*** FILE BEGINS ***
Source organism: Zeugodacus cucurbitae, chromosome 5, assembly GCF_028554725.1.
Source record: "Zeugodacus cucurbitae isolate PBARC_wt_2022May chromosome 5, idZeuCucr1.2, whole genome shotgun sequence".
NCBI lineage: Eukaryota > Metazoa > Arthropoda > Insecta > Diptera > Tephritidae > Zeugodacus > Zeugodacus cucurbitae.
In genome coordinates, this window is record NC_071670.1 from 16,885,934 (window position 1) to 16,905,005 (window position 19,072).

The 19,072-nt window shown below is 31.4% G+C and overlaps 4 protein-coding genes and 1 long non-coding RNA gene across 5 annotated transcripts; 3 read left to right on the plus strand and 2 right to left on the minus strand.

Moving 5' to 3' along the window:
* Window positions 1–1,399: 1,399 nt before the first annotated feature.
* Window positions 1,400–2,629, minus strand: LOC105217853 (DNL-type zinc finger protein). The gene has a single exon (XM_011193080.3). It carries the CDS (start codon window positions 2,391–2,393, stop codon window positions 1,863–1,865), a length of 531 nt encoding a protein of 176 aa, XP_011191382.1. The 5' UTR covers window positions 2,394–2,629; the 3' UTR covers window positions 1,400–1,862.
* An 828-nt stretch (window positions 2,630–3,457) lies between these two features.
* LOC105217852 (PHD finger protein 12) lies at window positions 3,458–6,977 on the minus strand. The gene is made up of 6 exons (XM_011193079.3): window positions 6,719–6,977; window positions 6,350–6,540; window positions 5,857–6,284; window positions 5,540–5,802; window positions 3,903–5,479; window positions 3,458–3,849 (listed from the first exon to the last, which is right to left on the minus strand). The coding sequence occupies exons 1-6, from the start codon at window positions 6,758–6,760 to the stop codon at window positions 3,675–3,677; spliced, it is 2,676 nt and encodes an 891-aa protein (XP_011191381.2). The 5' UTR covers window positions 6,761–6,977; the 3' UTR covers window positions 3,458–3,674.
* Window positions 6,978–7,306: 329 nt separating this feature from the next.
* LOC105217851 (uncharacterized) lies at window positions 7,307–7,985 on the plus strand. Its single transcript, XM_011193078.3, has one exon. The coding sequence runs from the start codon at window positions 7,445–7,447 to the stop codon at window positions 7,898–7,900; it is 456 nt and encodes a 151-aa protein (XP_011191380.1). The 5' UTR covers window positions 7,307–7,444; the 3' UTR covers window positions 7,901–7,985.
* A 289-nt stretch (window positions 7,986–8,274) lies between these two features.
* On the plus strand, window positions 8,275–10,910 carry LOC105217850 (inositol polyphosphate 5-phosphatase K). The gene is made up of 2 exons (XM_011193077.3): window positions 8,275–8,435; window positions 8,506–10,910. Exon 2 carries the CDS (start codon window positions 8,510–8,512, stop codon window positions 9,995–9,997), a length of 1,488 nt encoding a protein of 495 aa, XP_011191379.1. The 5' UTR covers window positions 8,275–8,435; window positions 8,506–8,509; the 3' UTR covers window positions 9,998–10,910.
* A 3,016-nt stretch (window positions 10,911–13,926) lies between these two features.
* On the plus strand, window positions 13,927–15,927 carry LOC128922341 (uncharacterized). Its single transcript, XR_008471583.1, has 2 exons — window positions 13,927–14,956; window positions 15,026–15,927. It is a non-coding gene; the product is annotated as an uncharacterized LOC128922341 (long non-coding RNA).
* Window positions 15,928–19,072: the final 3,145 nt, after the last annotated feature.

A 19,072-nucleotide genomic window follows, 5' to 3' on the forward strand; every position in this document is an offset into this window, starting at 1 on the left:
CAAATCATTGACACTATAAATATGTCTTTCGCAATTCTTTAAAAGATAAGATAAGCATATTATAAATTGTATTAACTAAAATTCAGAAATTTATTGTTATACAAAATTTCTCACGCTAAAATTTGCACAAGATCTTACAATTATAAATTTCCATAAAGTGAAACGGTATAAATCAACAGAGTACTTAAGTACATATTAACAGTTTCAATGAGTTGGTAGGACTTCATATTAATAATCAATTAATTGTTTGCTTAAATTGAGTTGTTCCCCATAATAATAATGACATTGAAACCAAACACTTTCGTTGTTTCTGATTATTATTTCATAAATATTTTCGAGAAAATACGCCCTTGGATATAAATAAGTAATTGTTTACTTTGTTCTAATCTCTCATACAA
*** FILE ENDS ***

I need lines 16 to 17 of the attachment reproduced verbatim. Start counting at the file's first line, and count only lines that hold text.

* On the plus strand, window positions 13,927–15,927 carry LOC128922341 (uncharacterized). Its single transcript, XR_008471583.1, has 2 exons — window positions 13,927–14,956; window positions 15,026–15,927. It is a non-coding gene; the product is annotated as an uncharacterized LOC128922341 (long non-coding RNA).
* Window positions 15,928–19,072: the final 3,145 nt, after the last annotated feature.